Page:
A week later, Aaron Levie, the CEO and cofounder of Box.net, was interviewed on Fierce Content Management. Here he espoused a solid vision for Box’s hosted version of Content Management, though that term was heavily featured, again.
During all this, a very surprising thing thing happened, Aaron contacted me and asked if we could setup a time to chat so that I might better understand their vision. I accepted his offer. Our scheduled meshed today and I thought I would share.
Kudos to Box
I just want to send Kudos to Aaron for reaching out. I wasn’t kind to their term, and to reach out like that, knowing that a second post would likely follow, takes a certain amount of gumption. For it not to be someone in marketing and be the CEO himself, even more. The only pre-determination was if the conversation was public or private. He choose public.
That said, character will only get you so far. You have to deliver and have a direction. They have a good vision. They are trying to achieve Omnipresent Content Management now. They are starting down that road towards realization of that vision.
Oh, they have some rather large hurdles in front of them. Identity Management is a big massive humongous one, but they, at best, can only be part of the solution as the world at-large needs to have a solution. They are trying to have the content live in the right places, so that is a start.
Okay, funny part. I think I sold him on CMIS more than he sold me on Box.net. My biggest, and probably only, real issue entering the conversation was their marketing term. Like many, they hadn’t fully grasped the potential of CMIS and how it could actually drive business for them. The fact that he seemed to “get it” will help them in the future.
Taking it to the Business
It is one thing to enable the populace to share documents with each other. They’ve already passed Google Docs on that front in my opinion. It is another thing to support business. Let’s face it, that is where the real money needed to create a true platform is long-term.
They are trying to establish trust. They aren’t hiding behind pay-to-play for individual users. They are also being audited for SAS 70 statement. That takes a little faith, and a commitment to achieve sound operating standards. Maintaining that over time, and not letting it be a one-time thing, is important.
Aaron told me that they are seeing solid traction in smaller to medium sized businesses (SMBs), which is think is their current core market. From experience, non-profits would also benefit. He also said that they are seeing departmental use in larger organizations. I suspect that some of those efforts are born out of frustration from trying to get things done in a bureaucracy (which is itself a solid market niche that can lead to larger footprints).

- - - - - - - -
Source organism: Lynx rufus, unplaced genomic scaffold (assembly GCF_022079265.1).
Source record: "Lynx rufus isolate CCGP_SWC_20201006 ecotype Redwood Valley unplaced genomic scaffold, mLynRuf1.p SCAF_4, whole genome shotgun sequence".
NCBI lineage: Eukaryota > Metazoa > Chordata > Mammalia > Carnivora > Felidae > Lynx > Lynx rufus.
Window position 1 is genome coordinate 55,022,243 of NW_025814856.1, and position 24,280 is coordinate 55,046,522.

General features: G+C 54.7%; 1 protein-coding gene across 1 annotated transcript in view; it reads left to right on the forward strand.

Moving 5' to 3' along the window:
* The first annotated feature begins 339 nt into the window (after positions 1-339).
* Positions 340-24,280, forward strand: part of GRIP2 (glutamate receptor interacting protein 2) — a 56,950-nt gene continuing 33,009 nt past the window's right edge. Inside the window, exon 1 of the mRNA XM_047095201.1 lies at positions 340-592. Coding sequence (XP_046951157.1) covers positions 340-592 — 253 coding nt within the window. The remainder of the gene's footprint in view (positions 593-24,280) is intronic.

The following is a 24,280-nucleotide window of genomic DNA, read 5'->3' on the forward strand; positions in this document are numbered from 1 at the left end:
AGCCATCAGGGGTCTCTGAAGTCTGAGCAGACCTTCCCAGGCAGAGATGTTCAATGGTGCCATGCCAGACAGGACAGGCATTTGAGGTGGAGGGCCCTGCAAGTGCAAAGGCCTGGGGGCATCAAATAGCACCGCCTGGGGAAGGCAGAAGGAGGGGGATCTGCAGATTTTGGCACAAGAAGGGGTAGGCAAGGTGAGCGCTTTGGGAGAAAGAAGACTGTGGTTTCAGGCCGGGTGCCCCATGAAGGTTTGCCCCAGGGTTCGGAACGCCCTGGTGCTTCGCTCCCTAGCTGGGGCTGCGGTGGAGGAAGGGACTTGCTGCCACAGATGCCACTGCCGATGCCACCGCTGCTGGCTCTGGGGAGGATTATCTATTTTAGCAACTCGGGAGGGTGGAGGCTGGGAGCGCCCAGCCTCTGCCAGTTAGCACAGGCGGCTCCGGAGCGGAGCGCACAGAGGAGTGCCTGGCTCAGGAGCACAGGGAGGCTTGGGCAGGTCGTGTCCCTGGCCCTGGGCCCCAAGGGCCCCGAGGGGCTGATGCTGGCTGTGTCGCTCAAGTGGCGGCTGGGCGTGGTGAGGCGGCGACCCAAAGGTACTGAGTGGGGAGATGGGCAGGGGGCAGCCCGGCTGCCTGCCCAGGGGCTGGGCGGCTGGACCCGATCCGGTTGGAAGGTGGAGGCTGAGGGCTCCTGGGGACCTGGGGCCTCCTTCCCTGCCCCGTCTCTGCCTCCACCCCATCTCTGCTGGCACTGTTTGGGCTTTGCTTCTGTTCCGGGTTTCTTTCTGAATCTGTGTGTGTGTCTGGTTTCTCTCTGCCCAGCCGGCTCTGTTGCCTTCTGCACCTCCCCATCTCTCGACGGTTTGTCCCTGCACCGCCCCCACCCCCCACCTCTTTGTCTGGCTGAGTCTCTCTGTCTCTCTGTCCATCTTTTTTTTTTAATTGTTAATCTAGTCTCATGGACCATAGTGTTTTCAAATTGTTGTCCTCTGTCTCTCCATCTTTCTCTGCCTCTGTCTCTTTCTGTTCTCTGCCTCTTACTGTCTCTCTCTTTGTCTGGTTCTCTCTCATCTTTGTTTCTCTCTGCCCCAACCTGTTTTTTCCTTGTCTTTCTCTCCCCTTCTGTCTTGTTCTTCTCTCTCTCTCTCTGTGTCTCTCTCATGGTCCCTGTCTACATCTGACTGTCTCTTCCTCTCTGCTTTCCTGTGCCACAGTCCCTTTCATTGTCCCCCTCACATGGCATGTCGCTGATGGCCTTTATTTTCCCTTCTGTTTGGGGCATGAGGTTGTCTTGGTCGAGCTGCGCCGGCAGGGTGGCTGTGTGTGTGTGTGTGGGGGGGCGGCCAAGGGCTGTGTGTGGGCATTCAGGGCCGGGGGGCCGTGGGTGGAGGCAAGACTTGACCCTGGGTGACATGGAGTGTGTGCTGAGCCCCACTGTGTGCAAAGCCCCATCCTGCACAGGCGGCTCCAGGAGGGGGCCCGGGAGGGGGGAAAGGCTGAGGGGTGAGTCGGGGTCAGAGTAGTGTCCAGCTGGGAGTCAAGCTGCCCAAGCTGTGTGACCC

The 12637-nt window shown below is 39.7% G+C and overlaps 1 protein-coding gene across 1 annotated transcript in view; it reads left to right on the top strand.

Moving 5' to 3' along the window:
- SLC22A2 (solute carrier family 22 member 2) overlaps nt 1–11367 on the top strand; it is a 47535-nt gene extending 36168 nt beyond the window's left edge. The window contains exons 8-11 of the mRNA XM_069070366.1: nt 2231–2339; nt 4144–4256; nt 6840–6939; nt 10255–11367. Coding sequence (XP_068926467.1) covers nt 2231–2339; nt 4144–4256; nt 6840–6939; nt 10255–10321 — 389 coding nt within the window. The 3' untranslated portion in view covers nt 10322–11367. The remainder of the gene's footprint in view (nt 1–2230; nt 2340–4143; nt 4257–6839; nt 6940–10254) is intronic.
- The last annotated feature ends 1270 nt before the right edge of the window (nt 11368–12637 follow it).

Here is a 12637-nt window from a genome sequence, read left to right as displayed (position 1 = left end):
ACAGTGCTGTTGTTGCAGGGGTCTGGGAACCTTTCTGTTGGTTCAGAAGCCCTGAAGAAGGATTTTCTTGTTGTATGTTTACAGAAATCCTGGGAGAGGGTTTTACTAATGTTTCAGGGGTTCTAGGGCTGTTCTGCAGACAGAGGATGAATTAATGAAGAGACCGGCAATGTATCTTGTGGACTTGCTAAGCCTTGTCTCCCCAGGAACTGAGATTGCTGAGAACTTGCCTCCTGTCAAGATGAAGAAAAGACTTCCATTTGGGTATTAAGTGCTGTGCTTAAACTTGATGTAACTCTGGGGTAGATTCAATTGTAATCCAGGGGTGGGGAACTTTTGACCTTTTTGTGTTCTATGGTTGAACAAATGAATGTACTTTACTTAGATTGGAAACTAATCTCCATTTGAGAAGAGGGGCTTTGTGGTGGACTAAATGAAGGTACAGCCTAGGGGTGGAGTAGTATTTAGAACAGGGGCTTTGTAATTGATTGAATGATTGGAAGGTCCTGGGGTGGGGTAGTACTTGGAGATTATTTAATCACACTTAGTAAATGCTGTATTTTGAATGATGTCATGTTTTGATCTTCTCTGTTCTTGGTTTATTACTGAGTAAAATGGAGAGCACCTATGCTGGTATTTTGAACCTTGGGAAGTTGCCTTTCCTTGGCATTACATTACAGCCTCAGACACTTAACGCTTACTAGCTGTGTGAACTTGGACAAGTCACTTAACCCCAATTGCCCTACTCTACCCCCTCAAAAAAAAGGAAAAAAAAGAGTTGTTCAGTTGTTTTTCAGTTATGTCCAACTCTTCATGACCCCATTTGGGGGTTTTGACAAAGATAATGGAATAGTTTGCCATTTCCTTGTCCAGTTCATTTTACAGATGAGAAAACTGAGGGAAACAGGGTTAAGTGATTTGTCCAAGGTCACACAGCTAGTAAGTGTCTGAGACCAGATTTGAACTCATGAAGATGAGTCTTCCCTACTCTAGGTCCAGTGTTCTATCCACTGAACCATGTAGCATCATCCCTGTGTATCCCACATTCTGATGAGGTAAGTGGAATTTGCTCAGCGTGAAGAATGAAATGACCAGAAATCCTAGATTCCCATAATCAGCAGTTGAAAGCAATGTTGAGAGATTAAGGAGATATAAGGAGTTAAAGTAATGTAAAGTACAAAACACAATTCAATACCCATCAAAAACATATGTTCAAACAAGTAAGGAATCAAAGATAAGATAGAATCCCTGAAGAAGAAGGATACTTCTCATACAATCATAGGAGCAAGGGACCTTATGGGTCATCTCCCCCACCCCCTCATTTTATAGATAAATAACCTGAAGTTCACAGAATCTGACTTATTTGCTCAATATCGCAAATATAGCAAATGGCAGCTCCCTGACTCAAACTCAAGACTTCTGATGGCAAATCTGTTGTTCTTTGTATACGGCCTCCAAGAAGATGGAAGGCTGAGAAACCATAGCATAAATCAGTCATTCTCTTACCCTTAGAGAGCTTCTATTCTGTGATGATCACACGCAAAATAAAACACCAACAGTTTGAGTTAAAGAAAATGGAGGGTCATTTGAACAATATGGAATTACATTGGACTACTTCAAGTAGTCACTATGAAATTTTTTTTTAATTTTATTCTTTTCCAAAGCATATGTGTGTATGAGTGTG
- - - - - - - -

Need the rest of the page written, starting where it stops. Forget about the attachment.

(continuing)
Is Box.net ready to tackle ECM solutions head-on? No. Are they on the path to get there? Yes. Will people go with them now because it is simple? Yes.
I wrote a basic ECM checklist back in December. They are well on their way overall and have basic routing already. While they are seeking to be broader than ECM and move beyond the Enterprise, and corporate firewalls, they still need to provide the same core technology to serve the broader audience.
That Pesky Term
I did concede one thing to Aaron. I said that I understood why they used the offending term and why it is a good marketing term. They are a cloud-based application residing in the SaaS layer. There is no denying that or the current fashionable use of the word cloud. They provide Content Management functionality. I’ll give them that, though it is more Document Management at this point (I think CMS Watch might agree) than Content Management.
I can only hope that the winds of change will force the evolution to a new term in the next couple of years so we can all be spared. If the term sticks, I will have to get out of Information Management.
Besides, CCM already means Component Content Management. OCM is cool, but as I said, nobody is ready to offer that yet.
The correct term will be obvious one day. It just isn’t now.
Just so it is crystal clear, to you and the FTC, Box.net has given and promised me nothing aside from time. Aaron did say that he was considering what it will take for me to type or utter their marketing term outside of my nightmares, but that hasn’t happened and it was in jest.
Besides, EMC is a partner of my company and their reps will buy me the occasional beverage. It doesn’t stop me from issuing a regular dose of brutal honesty to them.